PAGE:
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I had to make some tweaks to my app to add new functionality, and my changes seem to have broken the :uniq option that was previously working perfectly.

Here's the set up:
#User.rb
has_many :products, :through => :seasons, :uniq => true
has_many :varieties, :through => :seasons, :uniq => true
has_many :seasons

#product.rb
has_many :seasons
has_many :users, :through => :seasons, :uniq => true
has_many :varieties

#season.rb
belongs_to :product
belongs_to :variety
belongs_to :user
named_scope :by_product_name, :joins => :product, :order => 'products.name'

#variety.rb
belongs_to :product
has_many :seasons
has_many :users, :through => :seasons, :uniq => true

First I want to show you the previous version of the view that is now breaking, so that we have a baseline to compare. The view below is pulling up products and varieties that belong to the user. In both versions below, I've assigned the same products/varieties to the user so the logs will looking at the exact same use case.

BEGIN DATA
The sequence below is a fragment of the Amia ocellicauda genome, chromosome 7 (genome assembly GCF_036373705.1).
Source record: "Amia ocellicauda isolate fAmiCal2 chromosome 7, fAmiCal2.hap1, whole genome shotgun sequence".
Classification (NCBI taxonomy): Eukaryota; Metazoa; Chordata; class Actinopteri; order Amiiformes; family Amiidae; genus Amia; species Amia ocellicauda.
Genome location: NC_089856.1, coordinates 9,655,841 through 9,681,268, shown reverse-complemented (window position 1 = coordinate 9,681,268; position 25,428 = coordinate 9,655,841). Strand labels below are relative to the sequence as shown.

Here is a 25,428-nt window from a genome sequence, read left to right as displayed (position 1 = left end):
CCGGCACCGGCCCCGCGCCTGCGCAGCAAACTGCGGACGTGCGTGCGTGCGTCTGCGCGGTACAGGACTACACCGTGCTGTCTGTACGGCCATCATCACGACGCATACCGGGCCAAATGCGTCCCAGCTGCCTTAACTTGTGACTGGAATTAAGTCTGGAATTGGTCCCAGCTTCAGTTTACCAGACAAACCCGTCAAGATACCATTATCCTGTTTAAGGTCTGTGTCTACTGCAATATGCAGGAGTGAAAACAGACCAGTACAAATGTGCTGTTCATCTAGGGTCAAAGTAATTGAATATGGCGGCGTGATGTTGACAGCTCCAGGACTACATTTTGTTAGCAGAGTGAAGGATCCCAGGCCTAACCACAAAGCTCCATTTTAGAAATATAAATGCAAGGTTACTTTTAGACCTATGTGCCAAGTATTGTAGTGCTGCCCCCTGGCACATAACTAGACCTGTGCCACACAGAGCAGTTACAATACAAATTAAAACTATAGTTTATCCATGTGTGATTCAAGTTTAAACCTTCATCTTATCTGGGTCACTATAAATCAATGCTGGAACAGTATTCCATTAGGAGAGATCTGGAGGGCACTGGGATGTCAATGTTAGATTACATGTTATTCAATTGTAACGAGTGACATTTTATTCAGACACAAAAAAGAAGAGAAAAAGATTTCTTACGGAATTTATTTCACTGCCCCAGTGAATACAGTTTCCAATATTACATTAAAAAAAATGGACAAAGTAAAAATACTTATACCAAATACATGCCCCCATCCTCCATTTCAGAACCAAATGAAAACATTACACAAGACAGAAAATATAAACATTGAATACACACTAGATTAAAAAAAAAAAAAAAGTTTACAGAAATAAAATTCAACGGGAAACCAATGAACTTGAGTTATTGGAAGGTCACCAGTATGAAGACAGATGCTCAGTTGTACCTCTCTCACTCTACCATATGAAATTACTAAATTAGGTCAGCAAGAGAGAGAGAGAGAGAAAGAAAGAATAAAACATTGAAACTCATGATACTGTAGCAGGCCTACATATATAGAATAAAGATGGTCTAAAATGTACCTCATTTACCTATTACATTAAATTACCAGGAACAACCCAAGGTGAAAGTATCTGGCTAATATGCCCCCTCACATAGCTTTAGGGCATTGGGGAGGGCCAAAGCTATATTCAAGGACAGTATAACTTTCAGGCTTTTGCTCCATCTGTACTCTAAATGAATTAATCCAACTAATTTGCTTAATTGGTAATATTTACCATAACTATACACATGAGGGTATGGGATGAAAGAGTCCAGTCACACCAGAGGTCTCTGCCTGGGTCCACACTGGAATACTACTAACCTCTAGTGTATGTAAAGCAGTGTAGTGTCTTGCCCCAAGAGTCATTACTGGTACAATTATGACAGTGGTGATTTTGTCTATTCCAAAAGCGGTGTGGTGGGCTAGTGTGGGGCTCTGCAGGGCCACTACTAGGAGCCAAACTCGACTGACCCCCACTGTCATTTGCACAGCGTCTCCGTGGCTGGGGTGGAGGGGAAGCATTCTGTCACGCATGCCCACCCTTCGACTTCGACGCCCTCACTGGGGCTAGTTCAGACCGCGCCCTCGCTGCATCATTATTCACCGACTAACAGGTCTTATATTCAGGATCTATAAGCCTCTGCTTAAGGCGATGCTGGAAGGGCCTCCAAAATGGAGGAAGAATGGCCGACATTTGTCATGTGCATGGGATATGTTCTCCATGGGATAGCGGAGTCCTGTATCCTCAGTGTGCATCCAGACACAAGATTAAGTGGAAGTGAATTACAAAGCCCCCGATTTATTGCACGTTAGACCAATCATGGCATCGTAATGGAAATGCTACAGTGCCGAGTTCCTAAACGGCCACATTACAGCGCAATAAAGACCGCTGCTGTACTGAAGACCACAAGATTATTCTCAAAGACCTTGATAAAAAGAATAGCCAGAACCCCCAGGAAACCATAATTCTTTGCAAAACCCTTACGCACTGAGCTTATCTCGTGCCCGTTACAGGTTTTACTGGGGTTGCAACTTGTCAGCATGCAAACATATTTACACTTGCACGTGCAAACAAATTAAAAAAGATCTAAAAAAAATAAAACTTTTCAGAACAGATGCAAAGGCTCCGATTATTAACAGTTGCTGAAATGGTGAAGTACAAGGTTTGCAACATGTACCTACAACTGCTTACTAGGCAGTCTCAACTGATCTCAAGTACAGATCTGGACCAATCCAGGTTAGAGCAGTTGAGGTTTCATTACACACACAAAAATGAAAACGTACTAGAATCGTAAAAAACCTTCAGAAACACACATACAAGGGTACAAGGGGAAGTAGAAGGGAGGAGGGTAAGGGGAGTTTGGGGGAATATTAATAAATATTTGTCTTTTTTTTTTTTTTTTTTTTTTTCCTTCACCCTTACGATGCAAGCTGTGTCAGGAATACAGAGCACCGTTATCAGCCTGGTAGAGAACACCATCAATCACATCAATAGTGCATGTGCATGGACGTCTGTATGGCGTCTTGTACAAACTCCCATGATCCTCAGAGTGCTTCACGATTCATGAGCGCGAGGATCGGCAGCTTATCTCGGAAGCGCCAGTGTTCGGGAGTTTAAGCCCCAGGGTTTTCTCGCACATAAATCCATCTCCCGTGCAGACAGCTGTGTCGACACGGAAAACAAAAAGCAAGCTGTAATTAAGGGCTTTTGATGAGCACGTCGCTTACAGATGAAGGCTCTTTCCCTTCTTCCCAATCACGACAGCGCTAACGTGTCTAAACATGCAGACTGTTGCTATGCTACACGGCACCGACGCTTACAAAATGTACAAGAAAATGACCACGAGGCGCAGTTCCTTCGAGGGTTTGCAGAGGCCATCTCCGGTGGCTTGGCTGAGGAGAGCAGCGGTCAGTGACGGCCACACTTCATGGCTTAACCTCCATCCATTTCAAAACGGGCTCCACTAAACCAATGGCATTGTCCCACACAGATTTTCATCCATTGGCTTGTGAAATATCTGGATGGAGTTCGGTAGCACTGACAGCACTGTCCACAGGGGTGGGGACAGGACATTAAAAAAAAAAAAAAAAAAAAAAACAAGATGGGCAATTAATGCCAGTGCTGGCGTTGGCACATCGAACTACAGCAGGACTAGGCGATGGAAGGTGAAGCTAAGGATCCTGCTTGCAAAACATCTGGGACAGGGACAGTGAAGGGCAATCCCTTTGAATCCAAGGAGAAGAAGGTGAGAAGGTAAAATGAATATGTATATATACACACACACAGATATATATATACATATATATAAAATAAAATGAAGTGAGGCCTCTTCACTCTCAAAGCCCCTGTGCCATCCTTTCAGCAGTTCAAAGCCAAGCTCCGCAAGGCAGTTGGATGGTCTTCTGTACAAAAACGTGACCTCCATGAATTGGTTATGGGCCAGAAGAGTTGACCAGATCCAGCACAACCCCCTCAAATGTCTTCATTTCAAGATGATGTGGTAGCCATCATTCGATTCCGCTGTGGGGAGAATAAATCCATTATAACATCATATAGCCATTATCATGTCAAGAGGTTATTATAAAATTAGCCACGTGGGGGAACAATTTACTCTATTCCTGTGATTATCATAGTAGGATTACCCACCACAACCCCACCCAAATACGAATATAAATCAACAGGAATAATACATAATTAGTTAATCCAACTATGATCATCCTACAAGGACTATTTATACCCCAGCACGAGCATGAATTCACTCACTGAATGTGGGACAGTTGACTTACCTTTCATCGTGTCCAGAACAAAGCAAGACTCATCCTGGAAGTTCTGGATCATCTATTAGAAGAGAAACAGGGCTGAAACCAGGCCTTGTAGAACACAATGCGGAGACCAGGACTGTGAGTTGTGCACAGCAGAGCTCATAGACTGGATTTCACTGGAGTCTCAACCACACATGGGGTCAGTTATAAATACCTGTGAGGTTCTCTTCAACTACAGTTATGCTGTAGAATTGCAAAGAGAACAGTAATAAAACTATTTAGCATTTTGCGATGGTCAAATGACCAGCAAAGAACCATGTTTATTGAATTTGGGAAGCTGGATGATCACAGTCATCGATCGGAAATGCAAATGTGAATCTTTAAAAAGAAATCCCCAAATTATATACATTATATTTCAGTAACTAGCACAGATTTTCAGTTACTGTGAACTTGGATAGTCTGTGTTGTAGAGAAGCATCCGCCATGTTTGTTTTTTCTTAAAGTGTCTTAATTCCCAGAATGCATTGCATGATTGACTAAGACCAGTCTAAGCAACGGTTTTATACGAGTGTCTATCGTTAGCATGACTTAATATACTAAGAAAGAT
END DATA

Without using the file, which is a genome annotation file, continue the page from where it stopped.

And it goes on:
#user/show

<% @user.products.each do |product| %>  
  <%= link_to product.name, product %>
    <% @user.varieties.find_all_by_product_id(product.id).each do |variety| %>
      <%=h variety.name.capitalize %></p>
<% end %>
<% end %>  

This works. It displays only one of each product, and then displays each product's varieties. In the log below, product ID 1 has 3 associated varieties. And product ID 43 has none.

Here's the log output for the code above:

Product Load (11.3ms)   SELECT DISTINCT `products`.* FROM `products` INNER JOIN `seasons` ON `products`.id = `seasons`.product_id WHERE ((`seasons`.user_id = 1)) ORDER BY name, products.name  

Product Columns (1.8ms)   SHOW FIELDS FROM `products`  
Variety Columns (1.9ms)   SHOW FIELDS FROM `varieties`